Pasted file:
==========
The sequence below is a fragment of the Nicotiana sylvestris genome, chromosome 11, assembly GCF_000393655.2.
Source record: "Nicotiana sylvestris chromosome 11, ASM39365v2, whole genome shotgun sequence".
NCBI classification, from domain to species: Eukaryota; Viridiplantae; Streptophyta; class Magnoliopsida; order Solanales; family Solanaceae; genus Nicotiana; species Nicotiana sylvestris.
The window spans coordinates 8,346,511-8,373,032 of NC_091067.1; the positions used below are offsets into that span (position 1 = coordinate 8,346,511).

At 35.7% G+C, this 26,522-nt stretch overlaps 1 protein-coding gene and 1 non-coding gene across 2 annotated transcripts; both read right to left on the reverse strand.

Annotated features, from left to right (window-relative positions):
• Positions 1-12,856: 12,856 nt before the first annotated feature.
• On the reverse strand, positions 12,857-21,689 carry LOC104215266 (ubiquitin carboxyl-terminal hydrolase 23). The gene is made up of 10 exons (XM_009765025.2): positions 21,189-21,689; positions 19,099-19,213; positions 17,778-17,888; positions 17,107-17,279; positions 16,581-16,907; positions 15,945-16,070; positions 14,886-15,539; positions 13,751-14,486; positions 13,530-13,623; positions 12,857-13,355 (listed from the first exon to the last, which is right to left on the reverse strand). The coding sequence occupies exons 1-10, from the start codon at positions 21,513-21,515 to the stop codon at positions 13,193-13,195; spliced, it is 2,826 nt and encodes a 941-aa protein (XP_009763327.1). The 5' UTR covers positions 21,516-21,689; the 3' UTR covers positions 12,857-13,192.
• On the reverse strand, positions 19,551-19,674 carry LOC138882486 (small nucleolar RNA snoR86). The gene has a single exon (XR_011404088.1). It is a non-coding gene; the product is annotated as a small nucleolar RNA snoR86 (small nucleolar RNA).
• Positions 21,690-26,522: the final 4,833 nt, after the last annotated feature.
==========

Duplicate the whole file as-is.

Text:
The sequence below is a fragment of the Nicotiana sylvestris genome, chromosome 11, assembly GCF_000393655.2.
Source record: "Nicotiana sylvestris chromosome 11, ASM39365v2, whole genome shotgun sequence".
NCBI classification, from domain to species: Eukaryota; Viridiplantae; Streptophyta; class Magnoliopsida; order Solanales; family Solanaceae; genus Nicotiana; species Nicotiana sylvestris.
The window spans coordinates 8,346,511-8,373,032 of NC_091067.1; the positions used below are offsets into that span (position 1 = coordinate 8,346,511).

At 35.7% G+C, this 26,522-nt stretch overlaps 1 protein-coding gene and 1 non-coding gene across 2 annotated transcripts; both read right to left on the reverse strand.

Annotated features, from left to right (window-relative positions):
• Positions 1-12,856: 12,856 nt before the first annotated feature.
• On the reverse strand, positions 12,857-21,689 carry LOC104215266 (ubiquitin carboxyl-terminal hydrolase 23). The gene is made up of 10 exons (XM_009765025.2): positions 21,189-21,689; positions 19,099-19,213; positions 17,778-17,888; positions 17,107-17,279; positions 16,581-16,907; positions 15,945-16,070; positions 14,886-15,539; positions 13,751-14,486; positions 13,530-13,623; positions 12,857-13,355 (listed from the first exon to the last, which is right to left on the reverse strand). The coding sequence occupies exons 1-10, from the start codon at positions 21,513-21,515 to the stop codon at positions 13,193-13,195; spliced, it is 2,826 nt and encodes a 941-aa protein (XP_009763327.1). The 5' UTR covers positions 21,516-21,689; the 3' UTR covers positions 12,857-13,192.
• On the reverse strand, positions 19,551-19,674 carry LOC138882486 (small nucleolar RNA snoR86). The gene has a single exon (XR_011404088.1). It is a non-coding gene; the product is annotated as a small nucleolar RNA snoR86 (small nucleolar RNA).
• Positions 21,690-26,522: the final 4,833 nt, after the last annotated feature.